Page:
To house the Asada library’s archives, Kazuya Morita and his design office designed a two-storey wooden structure building.
It is a strong visual identity that emerges from this construction. The wood that constitutes it is an inexpensive cypress wood which is generally not used for construction because it is considered to be not very solid.
The overlapping girders and beams have a square section of 9 cm x 9 cm and a length of 3 to 4 meters. To avoid any loss of material, the architects chose to use long screws to fix the beams together in place of the traditional method.
The foundations of the concrete building contrast with the lightness of the wood structure. They provide good thermal insulation and minimize energy consumption.
The earthen walls of the library are part of the tradition of Machiva, traditional Japanese townhouses, made of bamboo and with a carbonized wood roof. These materials act as firebreaks while controlling moisture in the interior of the building.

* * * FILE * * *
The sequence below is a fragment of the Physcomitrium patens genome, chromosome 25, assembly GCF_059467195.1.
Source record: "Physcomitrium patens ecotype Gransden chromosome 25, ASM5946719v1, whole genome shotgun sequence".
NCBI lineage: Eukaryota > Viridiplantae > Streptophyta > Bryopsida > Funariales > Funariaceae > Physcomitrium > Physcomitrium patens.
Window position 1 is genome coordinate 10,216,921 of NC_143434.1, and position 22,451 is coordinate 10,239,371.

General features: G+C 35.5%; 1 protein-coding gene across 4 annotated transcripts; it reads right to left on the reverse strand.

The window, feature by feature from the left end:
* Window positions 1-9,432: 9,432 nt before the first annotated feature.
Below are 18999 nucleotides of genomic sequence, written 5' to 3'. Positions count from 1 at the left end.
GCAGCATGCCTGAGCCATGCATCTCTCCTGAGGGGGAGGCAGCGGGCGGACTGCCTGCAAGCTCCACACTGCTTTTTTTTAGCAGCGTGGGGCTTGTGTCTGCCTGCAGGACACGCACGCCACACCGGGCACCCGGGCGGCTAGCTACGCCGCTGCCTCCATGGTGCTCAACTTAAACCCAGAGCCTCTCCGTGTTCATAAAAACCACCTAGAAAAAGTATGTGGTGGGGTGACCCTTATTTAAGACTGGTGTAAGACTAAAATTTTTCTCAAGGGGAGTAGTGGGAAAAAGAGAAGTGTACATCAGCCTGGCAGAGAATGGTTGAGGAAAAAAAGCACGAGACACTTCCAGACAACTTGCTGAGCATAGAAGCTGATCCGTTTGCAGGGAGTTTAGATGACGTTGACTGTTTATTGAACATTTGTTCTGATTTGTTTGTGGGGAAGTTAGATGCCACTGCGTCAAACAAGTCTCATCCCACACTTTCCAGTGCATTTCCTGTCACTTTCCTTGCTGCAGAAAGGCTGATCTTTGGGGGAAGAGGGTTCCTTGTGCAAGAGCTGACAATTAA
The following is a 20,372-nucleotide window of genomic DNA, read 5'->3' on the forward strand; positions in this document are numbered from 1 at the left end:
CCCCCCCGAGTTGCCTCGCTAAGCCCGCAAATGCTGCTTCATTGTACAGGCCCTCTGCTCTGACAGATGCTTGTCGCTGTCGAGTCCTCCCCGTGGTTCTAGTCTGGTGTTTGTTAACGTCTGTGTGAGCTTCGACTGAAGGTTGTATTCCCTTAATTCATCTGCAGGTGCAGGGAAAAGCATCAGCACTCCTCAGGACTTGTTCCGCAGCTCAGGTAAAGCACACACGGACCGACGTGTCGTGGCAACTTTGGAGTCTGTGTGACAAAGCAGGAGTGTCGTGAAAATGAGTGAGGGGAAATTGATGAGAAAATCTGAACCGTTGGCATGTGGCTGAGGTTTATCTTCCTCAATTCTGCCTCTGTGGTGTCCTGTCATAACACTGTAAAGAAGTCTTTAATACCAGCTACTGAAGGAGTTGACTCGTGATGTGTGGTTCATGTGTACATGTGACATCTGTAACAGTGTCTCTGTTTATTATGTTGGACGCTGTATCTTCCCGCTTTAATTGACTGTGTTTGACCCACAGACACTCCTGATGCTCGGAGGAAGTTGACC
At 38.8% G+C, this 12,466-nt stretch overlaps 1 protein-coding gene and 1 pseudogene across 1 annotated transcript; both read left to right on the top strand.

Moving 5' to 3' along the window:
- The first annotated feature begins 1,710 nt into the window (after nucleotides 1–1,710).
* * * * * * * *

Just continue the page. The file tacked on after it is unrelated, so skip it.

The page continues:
Daylight is present in the building, especially in the central part where we find the reading room. It is bordered by a large bay window to illuminate the room of natural light while promoting a close link with the street.
The collection housed in this library is a panel of books on the theme of human rights, social inequalities and support for oppressed populations.